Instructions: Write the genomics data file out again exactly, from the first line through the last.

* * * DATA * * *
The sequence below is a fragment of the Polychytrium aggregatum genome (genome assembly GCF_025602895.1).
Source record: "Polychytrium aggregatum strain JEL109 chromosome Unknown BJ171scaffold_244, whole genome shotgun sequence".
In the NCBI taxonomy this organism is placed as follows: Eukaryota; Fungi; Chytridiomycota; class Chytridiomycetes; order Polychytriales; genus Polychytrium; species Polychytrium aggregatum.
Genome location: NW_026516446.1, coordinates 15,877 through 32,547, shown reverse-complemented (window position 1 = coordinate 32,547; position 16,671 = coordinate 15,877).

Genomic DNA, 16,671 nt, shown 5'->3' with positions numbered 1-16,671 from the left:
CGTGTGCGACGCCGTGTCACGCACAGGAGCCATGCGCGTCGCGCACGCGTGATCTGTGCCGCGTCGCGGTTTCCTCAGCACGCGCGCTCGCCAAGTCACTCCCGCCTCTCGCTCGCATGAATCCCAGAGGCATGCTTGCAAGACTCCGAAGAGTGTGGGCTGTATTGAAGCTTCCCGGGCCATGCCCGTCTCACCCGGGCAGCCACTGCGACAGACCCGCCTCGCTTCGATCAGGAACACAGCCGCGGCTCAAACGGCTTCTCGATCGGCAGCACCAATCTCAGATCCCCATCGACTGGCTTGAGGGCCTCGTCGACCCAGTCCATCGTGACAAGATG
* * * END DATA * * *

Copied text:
The sequence below is a fragment of the Polychytrium aggregatum genome (genome assembly GCF_025602895.1).
Source record: "Polychytrium aggregatum strain JEL109 chromosome Unknown BJ171scaffold_244, whole genome shotgun sequence".
In the NCBI taxonomy this organism is placed as follows: Eukaryota; Fungi; Chytridiomycota; class Chytridiomycetes; order Polychytriales; genus Polychytrium; species Polychytrium aggregatum.
Genome location: NW_026516446.1, coordinates 15,877 through 32,547, shown reverse-complemented (window position 1 = coordinate 32,547; position 16,671 = coordinate 15,877).

Genomic DNA, 16,671 nt, shown 5'->3' with positions numbered 1-16,671 from the left:
CGTGTGCGACGCCGTGTCACGCACAGGAGCCATGCGCGTCGCGCACGCGTGATCTGTGCCGCGTCGCGGTTTCCTCAGCACGCGCGCTCGCCAAGTCACTCCCGCCTCTCGCTCGCATGAATCCCAGAGGCATGCTTGCAAGACTCCGAAGAGTGTGGGCTGTATTGAAGCTTCCCGGGCCATGCCCGTCTCACCCGGGCAGCCACTGCGACAGACCCGCCTCGCTTCGATCAGGAACACAGCCGCGGCTCAAACGGCTTCTCGATCGGCAGCACCAATCTCAGATCCCCATCGACTGGCTTGAGGGCCTCGTCGACCCAGTCCATCGTGACAAGATG